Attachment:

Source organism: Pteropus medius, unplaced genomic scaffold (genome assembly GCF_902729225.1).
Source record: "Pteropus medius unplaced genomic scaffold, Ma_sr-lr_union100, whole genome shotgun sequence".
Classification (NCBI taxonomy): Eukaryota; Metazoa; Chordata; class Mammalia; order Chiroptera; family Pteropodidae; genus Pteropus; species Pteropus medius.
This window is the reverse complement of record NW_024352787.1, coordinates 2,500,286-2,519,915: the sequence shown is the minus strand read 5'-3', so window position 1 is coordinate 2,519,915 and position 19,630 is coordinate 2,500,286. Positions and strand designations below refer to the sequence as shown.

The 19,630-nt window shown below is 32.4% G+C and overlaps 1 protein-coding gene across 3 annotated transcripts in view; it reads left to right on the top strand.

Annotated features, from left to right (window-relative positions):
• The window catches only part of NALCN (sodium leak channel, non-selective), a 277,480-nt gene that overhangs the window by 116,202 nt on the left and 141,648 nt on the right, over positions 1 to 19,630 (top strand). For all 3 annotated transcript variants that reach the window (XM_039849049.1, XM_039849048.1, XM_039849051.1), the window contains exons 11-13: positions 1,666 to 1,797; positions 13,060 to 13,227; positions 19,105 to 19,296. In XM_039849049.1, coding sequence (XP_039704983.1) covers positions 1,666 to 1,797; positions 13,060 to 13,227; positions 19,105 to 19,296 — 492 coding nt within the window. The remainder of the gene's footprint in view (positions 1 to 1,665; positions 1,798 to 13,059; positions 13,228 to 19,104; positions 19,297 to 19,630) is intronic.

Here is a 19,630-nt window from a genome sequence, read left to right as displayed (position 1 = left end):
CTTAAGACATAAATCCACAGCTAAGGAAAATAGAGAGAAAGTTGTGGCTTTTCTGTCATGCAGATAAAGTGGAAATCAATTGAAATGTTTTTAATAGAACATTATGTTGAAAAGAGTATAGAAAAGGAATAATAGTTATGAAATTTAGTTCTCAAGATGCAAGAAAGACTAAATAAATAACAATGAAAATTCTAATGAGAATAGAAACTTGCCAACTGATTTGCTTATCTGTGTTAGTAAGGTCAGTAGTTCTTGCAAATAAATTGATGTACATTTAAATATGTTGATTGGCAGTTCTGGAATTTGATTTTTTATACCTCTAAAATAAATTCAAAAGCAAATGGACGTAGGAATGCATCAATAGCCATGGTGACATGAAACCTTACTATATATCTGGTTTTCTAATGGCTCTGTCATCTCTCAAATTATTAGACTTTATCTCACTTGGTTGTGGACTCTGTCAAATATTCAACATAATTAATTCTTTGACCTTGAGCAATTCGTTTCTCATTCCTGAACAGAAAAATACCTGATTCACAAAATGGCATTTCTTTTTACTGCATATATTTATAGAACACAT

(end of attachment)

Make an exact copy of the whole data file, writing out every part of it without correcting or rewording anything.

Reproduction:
Source organism: Pteropus medius, unplaced genomic scaffold (genome assembly GCF_902729225.1).
Source record: "Pteropus medius unplaced genomic scaffold, Ma_sr-lr_union100, whole genome shotgun sequence".
Classification (NCBI taxonomy): Eukaryota; Metazoa; Chordata; class Mammalia; order Chiroptera; family Pteropodidae; genus Pteropus; species Pteropus medius.
This window is the reverse complement of record NW_024352787.1, coordinates 2,500,286-2,519,915: the sequence shown is the minus strand read 5'-3', so window position 1 is coordinate 2,519,915 and position 19,630 is coordinate 2,500,286. Positions and strand designations below refer to the sequence as shown.

The 19,630-nt window shown below is 32.4% G+C and overlaps 1 protein-coding gene across 3 annotated transcripts in view; it reads left to right on the top strand.

Annotated features, from left to right (window-relative positions):
• The window catches only part of NALCN (sodium leak channel, non-selective), a 277,480-nt gene that overhangs the window by 116,202 nt on the left and 141,648 nt on the right, over positions 1 to 19,630 (top strand). For all 3 annotated transcript variants that reach the window (XM_039849049.1, XM_039849048.1, XM_039849051.1), the window contains exons 11-13: positions 1,666 to 1,797; positions 13,060 to 13,227; positions 19,105 to 19,296. In XM_039849049.1, coding sequence (XP_039704983.1) covers positions 1,666 to 1,797; positions 13,060 to 13,227; positions 19,105 to 19,296 — 492 coding nt within the window. The remainder of the gene's footprint in view (positions 1 to 1,665; positions 1,798 to 13,059; positions 13,228 to 19,104; positions 19,297 to 19,630) is intronic.

Here is a 19,630-nt window from a genome sequence, read left to right as displayed (position 1 = left end):
CTTAAGACATAAATCCACAGCTAAGGAAAATAGAGAGAAAGTTGTGGCTTTTCTGTCATGCAGATAAAGTGGAAATCAATTGAAATGTTTTTAATAGAACATTATGTTGAAAAGAGTATAGAAAAGGAATAATAGTTATGAAATTTAGTTCTCAAGATGCAAGAAAGACTAAATAAATAACAATGAAAATTCTAATGAGAATAGAAACTTGCCAACTGATTTGCTTATCTGTGTTAGTAAGGTCAGTAGTTCTTGCAAATAAATTGATGTACATTTAAATATGTTGATTGGCAGTTCTGGAATTTGATTTTTTATACCTCTAAAATAAATTCAAAAGCAAATGGACGTAGGAATGCATCAATAGCCATGGTGACATGAAACCTTACTATATATCTGGTTTTCTAATGGCTCTGTCATCTCTCAAATTATTAGACTTTATCTCACTTGGTTGTGGACTCTGTCAAATATTCAACATAATTAATTCTTTGACCTTGAGCAATTCGTTTCTCATTCCTGAACAGAAAAATACCTGATTCACAAAATGGCATTTCTTTTTACTGCATATATTTATAGAACACAT